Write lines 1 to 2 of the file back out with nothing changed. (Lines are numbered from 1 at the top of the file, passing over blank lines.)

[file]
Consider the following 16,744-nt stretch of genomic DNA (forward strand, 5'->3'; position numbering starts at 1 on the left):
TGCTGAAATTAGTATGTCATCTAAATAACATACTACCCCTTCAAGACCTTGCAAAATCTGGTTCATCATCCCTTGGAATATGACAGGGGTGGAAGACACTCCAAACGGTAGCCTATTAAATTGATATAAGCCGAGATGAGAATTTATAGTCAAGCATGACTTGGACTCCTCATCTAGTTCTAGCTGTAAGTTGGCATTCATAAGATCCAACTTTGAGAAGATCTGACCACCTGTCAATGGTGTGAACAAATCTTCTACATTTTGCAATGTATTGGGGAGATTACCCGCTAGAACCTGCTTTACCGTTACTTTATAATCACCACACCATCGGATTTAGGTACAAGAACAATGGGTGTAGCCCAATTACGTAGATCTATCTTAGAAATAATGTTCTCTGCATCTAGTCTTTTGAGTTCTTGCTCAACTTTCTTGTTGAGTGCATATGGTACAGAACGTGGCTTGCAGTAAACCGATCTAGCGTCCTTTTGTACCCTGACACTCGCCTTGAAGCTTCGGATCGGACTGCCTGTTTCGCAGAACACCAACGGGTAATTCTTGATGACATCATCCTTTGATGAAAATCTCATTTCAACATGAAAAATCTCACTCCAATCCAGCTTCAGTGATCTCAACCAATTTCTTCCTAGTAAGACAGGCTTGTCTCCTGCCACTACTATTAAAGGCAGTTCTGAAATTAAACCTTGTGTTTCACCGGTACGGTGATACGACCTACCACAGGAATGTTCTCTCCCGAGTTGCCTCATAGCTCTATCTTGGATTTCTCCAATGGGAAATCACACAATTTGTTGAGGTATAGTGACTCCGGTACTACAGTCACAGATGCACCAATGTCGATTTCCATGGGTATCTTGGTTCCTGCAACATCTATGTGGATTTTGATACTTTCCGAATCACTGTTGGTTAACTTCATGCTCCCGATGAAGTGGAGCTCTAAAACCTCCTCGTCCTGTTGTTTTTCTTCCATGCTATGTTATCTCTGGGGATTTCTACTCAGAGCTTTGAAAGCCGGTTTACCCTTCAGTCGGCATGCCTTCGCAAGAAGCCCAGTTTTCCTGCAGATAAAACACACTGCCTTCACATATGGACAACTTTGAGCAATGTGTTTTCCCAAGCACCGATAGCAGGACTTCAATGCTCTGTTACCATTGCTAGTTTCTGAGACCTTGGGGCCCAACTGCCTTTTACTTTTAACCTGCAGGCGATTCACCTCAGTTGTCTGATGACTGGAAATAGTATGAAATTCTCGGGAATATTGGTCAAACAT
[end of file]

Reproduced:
Consider the following 16,744-nt stretch of genomic DNA (forward strand, 5'->3'; position numbering starts at 1 on the left):
TGCTGAAATTAGTATGTCATCTAAATAACATACTACCCCTTCAAGACCTTGCAAAATCTGGTTCATCATCCCTTGGAATATGACAGGGGTGGAAGACACTCCAAACGGTAGCCTATTAAATTGATATAAGCCGAGATGAGAATTTATAGTCAAGCATGACTTGGACTCCTCATCTAGTTCTAGCTGTAAGTTGGCATTCATAAGATCCAACTTTGAGAAGATCTGACCACCTGTCAATGGTGTGAACAAATCTTCTACATTTTGCAATGTATTGGGGAGATTACCCGCTAGAACCTGCTTTACCGTTACTTTATAATCACCACACCATCGGATTTAGGTACAAGAACAATGGGTGTAGCCCAATTACGTAGATCTATCTTAGAAATAATGTTCTCTGCATCTAGTCTTTTGAGTTCTTGCTCAACTTTCTTGTTGAGTGCATATGGTACAGAACGTGGCTTGCAGTAAACCGATCTAGCGTCCTTTTGTACCCTGACACTCGCCTTGAAGCTTCGGATCGGACTGCCTGTTTCGCAGAACACCAACGGGTAATTCTTGATGACATCATCCTTTGATGAAAATCTCATTTCAACATGAAAAATCTCACTCCAATCCAGCTTCAGTGATCTCAACCAATTTCTTCCTAGTAAGACAGGCTTGTCTCCTGCCACTACTATTAAAGGCAGTTCTGAAATTAAACCTTGTGTTTCACCGGTACGGTGATACGACCTACCACAGGAATGTTCTCTCCCGAGTTGCCTCATAGCTCTATCTTGGATTTCTCCAATGGGAAATCACACAATTTGTTGAGGTATAGTGACTCCGGTACTACAGTCACAGATGCACCAATGTCGATTTCCATGGGTATCTTGGTTCCTGCAACATCTATGTGGATTTTGATACTTTCCGAATCACTGTTGGTTAACTTCATGCTCCCGATGAAGTGGAGCTCTAAAACCTCCTCGTCCTGTTGTTTTTCTTCCATGCTATGTTATCTCTGGGGATTTCTACTCAGAGCTTTGAAAGCCGGTTTACCCTTCAGTCGGCATGCCTTCGCAAGAAGCCCAGTTTTCCTGCAGATAAAACACACTGCCTTCACATATGGACAACTTTGAGCAATGTGTTTTCCCAAGCACCGATAGCAGGACTTCAATGCTCTGTTACCATTGCTAGTTTCTGAGACCTTGGGGCCCAACTGCCTTTTACTTTTAACCTGCAGGCGATTCACCTCAGTTGTCTGATGACTGGAAATAGTATGAAATTCTCGGGAATATTGGTCAAACAT